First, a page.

A pair of Hudson Valley legislators, Assemblywoman Sandy Galef and state Senator David Carlucci, are trying to prevent additional tax reductions for private golf courses around New York by changing the state’s tax law. The change would offer municipalities another option for calculating the taxable value of exclusive golf clubs, such as the Trump National Golf Club. Per Lohud, the pair held a rally at the edge of Trump’s exclusive club in Briarcliff Manor to highlight their proposed bill.
Back in 2015 and 2016, the club bid to slash its taxable value by 90 percent, which lawmakers claim will put more burden on the taxpaying public. The club’s attempts were revealed by a Tax Watch investigation back in 2015.
Galef believes that the club’s attempts to reduce its tax burden is a “slap in the face” to taxpayers, and Carlucci suggests that it’s vital to ensure that golf courses pay a fair amount of taxes.
Carlucci and Ossining Supervisor Dana Levenberg added that the matter is made worse by the fact that Trump hasn’t been consistent with his valuations of Trump National. For example, he stated that the Briarcliff club was worth $50 million on his filings when he ran for president, but his tax attorney claimed it was worth just $1.5 million later that same year.
“The president inflates the value when it suits him, and deflates it when it comes to paying his taxes,” Levenberg said.
A New York bill introduced last month has drawn the concerns from golf courses who fear the proposal would lead their property-taxes to skyrocket. https://t.co/S9mxizDrE5— stargazette.com (@stargazette) April 25, 2019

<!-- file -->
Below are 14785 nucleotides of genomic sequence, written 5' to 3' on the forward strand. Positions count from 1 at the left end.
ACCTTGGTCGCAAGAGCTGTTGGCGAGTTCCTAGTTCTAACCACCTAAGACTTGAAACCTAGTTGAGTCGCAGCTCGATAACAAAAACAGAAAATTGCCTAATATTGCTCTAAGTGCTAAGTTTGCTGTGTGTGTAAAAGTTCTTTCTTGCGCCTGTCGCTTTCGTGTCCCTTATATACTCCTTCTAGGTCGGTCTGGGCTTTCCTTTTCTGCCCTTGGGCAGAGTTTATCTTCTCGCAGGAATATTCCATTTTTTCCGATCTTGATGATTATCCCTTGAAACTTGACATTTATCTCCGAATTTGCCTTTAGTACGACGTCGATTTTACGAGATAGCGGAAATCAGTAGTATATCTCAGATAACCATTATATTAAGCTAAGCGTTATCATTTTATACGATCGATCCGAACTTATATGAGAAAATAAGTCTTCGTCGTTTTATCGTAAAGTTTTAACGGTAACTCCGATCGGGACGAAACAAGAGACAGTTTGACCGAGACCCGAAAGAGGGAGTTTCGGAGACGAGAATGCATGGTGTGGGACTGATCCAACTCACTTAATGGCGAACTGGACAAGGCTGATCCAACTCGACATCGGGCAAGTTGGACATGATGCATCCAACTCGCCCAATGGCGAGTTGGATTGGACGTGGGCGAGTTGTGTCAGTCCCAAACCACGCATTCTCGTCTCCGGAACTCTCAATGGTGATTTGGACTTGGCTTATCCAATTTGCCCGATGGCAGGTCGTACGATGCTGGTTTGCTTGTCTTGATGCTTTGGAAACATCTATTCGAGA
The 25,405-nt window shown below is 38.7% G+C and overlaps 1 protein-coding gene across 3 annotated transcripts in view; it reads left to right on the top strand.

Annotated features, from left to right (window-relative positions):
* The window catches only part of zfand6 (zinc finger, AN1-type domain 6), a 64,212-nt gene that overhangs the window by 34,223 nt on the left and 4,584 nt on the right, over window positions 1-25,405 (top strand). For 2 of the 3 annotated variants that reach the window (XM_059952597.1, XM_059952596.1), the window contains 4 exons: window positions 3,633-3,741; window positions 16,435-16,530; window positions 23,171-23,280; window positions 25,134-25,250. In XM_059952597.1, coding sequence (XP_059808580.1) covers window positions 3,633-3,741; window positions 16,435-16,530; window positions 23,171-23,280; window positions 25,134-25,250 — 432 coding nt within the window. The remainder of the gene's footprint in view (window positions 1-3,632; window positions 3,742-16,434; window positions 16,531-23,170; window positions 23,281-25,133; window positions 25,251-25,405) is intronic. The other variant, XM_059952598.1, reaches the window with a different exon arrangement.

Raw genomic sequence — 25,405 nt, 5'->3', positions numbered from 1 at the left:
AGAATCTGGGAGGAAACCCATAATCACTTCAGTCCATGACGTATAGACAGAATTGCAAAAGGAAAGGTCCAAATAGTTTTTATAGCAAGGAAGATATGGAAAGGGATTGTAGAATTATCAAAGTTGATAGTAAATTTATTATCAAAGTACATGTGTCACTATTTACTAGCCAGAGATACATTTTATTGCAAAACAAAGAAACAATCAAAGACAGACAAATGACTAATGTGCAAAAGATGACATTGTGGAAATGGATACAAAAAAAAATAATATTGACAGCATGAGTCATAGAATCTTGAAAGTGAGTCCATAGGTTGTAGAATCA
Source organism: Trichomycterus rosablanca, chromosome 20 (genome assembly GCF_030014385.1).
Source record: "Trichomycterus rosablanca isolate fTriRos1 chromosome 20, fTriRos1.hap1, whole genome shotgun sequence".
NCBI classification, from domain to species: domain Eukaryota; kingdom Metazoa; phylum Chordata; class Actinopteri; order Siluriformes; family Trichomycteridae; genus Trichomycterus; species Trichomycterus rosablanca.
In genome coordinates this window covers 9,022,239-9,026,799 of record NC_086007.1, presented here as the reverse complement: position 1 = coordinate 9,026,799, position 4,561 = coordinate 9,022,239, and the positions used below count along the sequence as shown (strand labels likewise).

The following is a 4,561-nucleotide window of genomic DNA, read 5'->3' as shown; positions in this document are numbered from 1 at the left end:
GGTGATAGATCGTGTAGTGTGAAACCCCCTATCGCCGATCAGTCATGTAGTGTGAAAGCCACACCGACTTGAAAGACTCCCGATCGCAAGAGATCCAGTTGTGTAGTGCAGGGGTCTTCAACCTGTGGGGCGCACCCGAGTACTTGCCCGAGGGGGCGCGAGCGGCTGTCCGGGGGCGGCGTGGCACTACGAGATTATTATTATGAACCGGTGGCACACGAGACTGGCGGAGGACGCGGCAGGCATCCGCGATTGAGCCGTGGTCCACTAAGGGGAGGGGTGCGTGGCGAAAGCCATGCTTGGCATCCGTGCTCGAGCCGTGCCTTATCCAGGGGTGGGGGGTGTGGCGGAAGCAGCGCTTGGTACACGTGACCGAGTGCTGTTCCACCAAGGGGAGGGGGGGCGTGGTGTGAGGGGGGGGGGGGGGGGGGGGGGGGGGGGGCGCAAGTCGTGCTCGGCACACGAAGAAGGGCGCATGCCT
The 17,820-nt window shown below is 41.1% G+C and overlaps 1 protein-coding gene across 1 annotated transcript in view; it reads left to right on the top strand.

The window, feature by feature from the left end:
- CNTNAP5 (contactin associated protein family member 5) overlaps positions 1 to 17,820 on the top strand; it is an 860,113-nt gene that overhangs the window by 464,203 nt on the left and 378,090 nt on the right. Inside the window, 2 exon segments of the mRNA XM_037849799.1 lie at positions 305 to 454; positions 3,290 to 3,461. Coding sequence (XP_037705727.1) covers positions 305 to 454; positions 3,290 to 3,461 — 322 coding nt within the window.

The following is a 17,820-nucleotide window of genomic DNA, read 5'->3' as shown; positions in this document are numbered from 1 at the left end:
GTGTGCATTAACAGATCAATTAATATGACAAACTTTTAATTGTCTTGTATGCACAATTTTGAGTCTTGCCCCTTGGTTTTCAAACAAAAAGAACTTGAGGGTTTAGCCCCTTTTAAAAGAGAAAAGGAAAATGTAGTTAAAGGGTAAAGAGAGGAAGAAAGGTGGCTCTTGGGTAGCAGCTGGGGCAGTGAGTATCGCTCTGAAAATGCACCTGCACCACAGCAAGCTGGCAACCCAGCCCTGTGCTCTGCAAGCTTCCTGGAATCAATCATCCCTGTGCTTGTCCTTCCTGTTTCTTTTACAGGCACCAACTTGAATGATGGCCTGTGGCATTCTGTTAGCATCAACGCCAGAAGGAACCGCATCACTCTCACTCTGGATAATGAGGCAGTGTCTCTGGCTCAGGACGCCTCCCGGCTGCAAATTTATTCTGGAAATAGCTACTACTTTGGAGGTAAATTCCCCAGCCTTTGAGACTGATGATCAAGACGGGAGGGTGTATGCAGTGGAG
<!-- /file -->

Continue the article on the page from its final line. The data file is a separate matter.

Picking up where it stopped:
The Briarcliff Manor rally drew about 60 supporters, but there were opponents too who came from the Trump complex and listened to the speeches — some of them employees. And while the club is under fire for its efforts to slash taxes, Trump National is one of the biggest taxpayers in Ossining, with property taxes of approximately $487,000 a year that go to the village of Briarcliff Manor, the town of Ossining, Westchester County, and the Briarcliff Manor schools.
Gavin Arsenault, one person in the group who came down the hill, expressed his views.
“I’ve got friends who work there, and I don’t want them to lose their jobs.”
But County Legislator Catherine Borgia believes that the newly proposed bill is a step in the right direction and will give municipal officials more power in their battles with golf courses.
“Current law allows golf courses to shift their tax burden to other taxpayers. People of means are working the system to their advantage.”
Golf clubs are currently mobilizing statewide to preserve the status quo of their properties, which contain many people of means.